Now of course these examples are hyperbolic, but it is presented that way for a reason. The condition is seen as the individual's fault. If they aren't "normal", then its just because they aren't trying hard enough in therapy. It is something to be "fixed" or "solved. But right now we don't know enough to understand how it works nonetheless "fix" these conditions. We don't even know enough to fully determine that these conditions really are "aberrations" or "negative" in the classical sense. There are studies that theorize for instance that anxiety is connected to human's flight or fight response. That individuals that suffer from anxiety would have been very successful back during "cave man" times because they would react better, or have increased response times to dangerous stimuli. That their brains were hardwired for survival, but because society and culture has changed, what once one a survival imperative, is now seen as a "freak". There are studies researching that pathogens in cats infect their human care givers altering the brain chemistry resulting in the owners being more responsive to the cats. The pathogen benefits because its desirability in the feline species perpetuates its existence, and the cats benefit in getting what they want more from their owners. There are studies researching the effect on fungus and pathogens on animals that effect their brain chemistry to do anything from overtly mind controlling the host (ants climbing high on a plant so they are eaten by birds, so the fungus can further propagate in the bird's gut), to more subtle cues changing an individual's tastes in food. There are proven cases and research done on individuals that due to a tumor pushing on a portion of the brain, or an injury resulting in the development of a different accent (an irishman speaking with a US southern twang) despite having never visited the country, or seeing colors that the brain never registered before and creating beautiful works of art never before imagined. 

 Which is why the missing limb example was used prior in this thread. We don't have a "cure" for that. We are certainly researching and trying to find ways to transplant whole limbs, regrow tissue, or provide fully articulated mind manipulated prosthesises. But plain and simple the best we got right now is means of managing the situation. We have tension strips of metal that provide support and bounce for a runner to jog. We have hooks, that have opposable protrusions that can be manipulated with the extension and retraction of the arm to mimic the grasping capabilities of the human hand. We have ramps be required by law so they are wheelchair accessible. We have a new controller for xbox that can be customized to allow individuals with a wide range of disabilities to play video games of various levels of complexity like anyone else. 

The message being just because of something beyond your control, does not change that you are a human being just as capable and deserving as anyone else. That you can have a conversation with someone walking down the sidewalk, and not feel embarrassed or worry the person is going to sigh or be annoyed because the curb is to high and you will need help being rolled down it. No, you have a gentle incline, so you can roll down it yourself, and continue your conversation like nothing happened. Because nothing did happen. You are living your life just like everyone else. You condition did not define nor limit that exchange. Your condition still existed, and so did you.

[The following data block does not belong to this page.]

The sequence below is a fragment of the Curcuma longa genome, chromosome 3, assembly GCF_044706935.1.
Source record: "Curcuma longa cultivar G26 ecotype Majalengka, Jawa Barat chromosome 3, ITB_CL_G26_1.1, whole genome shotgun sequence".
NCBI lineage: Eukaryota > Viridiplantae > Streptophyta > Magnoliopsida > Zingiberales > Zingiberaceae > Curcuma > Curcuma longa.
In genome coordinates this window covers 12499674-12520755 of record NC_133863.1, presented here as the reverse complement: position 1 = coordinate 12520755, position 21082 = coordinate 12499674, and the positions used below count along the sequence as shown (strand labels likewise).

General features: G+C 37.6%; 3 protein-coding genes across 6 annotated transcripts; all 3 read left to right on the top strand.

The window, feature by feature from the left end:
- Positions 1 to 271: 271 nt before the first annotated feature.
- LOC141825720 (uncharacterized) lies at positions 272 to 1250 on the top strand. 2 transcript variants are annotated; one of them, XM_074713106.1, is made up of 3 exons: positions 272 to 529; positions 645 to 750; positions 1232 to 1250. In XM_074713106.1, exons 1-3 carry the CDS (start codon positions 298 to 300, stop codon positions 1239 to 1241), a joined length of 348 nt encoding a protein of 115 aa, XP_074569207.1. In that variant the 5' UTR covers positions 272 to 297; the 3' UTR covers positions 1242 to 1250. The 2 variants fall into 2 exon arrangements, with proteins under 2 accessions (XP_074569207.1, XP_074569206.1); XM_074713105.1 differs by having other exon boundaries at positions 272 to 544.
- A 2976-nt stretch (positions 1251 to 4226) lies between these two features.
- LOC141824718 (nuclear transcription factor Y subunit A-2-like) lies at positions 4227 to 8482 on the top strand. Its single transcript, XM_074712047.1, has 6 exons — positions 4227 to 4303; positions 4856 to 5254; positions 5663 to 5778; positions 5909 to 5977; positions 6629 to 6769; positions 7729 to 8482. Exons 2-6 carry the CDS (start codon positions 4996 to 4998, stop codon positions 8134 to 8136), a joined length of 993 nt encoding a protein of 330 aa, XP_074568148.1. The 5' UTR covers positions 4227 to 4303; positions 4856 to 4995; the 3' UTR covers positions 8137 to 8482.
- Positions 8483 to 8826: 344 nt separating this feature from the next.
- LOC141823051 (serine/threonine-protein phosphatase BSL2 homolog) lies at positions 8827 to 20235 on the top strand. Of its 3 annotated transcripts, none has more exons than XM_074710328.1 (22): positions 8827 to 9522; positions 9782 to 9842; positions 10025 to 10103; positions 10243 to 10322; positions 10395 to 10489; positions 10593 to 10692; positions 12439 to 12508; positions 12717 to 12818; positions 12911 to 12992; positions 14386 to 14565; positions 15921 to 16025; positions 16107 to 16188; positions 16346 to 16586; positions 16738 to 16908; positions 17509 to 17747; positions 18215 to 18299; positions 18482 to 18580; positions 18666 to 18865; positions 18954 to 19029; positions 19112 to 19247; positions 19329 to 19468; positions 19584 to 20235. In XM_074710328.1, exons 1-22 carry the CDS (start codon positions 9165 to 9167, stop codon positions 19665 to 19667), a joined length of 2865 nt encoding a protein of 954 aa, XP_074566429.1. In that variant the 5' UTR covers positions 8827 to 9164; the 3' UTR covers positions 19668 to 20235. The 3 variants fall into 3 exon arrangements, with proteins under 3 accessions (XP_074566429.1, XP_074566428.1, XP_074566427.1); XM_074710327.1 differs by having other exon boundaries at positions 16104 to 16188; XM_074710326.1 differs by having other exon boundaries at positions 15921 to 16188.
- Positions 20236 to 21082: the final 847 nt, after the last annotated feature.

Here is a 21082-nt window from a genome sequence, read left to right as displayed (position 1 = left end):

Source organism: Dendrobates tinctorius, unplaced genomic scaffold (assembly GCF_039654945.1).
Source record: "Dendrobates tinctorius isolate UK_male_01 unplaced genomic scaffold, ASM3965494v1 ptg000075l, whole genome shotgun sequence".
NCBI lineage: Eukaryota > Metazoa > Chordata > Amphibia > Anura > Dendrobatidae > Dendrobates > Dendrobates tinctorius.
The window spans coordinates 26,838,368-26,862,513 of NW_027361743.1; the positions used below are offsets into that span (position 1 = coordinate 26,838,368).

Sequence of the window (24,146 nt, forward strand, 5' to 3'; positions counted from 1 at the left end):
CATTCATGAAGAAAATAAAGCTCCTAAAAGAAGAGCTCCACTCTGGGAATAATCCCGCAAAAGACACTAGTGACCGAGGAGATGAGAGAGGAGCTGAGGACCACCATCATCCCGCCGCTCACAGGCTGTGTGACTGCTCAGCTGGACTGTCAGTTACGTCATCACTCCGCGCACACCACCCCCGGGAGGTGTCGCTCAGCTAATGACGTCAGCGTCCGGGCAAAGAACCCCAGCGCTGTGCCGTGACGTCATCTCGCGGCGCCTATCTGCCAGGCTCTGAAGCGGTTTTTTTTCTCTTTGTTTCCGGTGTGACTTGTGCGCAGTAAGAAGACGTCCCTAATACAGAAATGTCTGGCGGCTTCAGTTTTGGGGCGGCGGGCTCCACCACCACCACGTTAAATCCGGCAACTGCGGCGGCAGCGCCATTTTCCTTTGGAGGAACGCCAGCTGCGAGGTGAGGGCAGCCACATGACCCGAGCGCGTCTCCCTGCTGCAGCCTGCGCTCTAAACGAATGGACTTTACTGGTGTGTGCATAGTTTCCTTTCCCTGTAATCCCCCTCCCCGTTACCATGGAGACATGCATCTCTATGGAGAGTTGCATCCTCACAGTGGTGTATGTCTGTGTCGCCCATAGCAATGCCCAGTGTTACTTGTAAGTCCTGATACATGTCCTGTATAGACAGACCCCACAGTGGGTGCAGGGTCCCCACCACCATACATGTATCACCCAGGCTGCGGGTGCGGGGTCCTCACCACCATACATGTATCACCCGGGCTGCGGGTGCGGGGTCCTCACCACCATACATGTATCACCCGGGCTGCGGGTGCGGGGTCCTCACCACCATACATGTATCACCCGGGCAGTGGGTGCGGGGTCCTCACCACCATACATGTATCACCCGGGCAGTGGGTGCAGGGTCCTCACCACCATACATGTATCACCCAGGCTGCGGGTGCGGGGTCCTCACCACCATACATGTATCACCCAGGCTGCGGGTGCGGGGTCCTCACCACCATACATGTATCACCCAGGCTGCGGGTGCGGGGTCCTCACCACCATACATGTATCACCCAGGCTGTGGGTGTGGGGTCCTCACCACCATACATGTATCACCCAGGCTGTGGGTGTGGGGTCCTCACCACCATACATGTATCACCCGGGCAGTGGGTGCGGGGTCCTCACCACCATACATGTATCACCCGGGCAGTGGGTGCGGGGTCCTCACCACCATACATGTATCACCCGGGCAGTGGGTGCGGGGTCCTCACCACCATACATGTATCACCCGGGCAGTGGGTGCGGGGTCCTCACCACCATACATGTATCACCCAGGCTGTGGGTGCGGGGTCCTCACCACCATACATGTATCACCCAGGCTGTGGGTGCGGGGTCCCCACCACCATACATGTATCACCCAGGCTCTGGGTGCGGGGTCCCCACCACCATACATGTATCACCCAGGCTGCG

Which I believe is what the ultimate point everyone is trying to make here. Saying that Shallan still being the three, but the alters being balanced and working together is an acceptable goal is not saying "hey we should all have DID! Those therapists are useless. Having multiple alters is cool! Totally avoid getting help, you don't need it!". It to me, is saying that Shallan can live a conducive and successful life with friends, family, and a love interest and still have alters. That a mental condition does not have to be "cured" for a person to live a conducive and successful life. 

Mental conditions are far more prevalent than is given credit, and it is due to social and cultural alienation that they are under-reported and under-treated. Acceptance does not negate treatment. It makes the condition more visible, and seeking treatment more viable and encouraged. Wouldn't it be a sight to behold that mental health was treated almost like a gym membership? You drop by your local place weekly for a check in on your mental health, and you are applauded for keeping in touch with your feelings, concerns, and personal well being? What kind of effect something like that would have. Instead of being told to suck it up and get over it, the person feels heard and understood. 

(disclaimer: just want to make clear I am not saying you at any point claimed people with mental conditions should suck it up and get over. I was attempting to clarify the points being made, and distinguish what I believe to be a false correlation between acceptance of the existence and prevalence of mental conditions, with saying treatment should not be sought. Hopefully I did not ramble too much, and I will periodically go over what I typed to tweak over the next few minutes. Also I did not reply to the other points you made in this post as I feel my response here potentially covered them all)

Edited by Pathfinder
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Shallan has claimed since WoR that her true self was a shattered, mute little girl lying in the dark, hasn't she? That could serve as her "child" alter in the light of going full DID and it could be argued that it didn't speak up until now because it is, well, mute.

@hoiditthroughthegrapevine:

The "Odium's champion" plot is done after OB, surely? And if Kaladin's depression doesn't make him less interesting by "insulating (him) from outcomes", why should Shallan's DID?

Mind, I didn't like Shallan's personas in OB and also impatiently expected reintegration, but I like much better how things work in RoW so far and wouldn't be disappointed by a well-done equilibrium.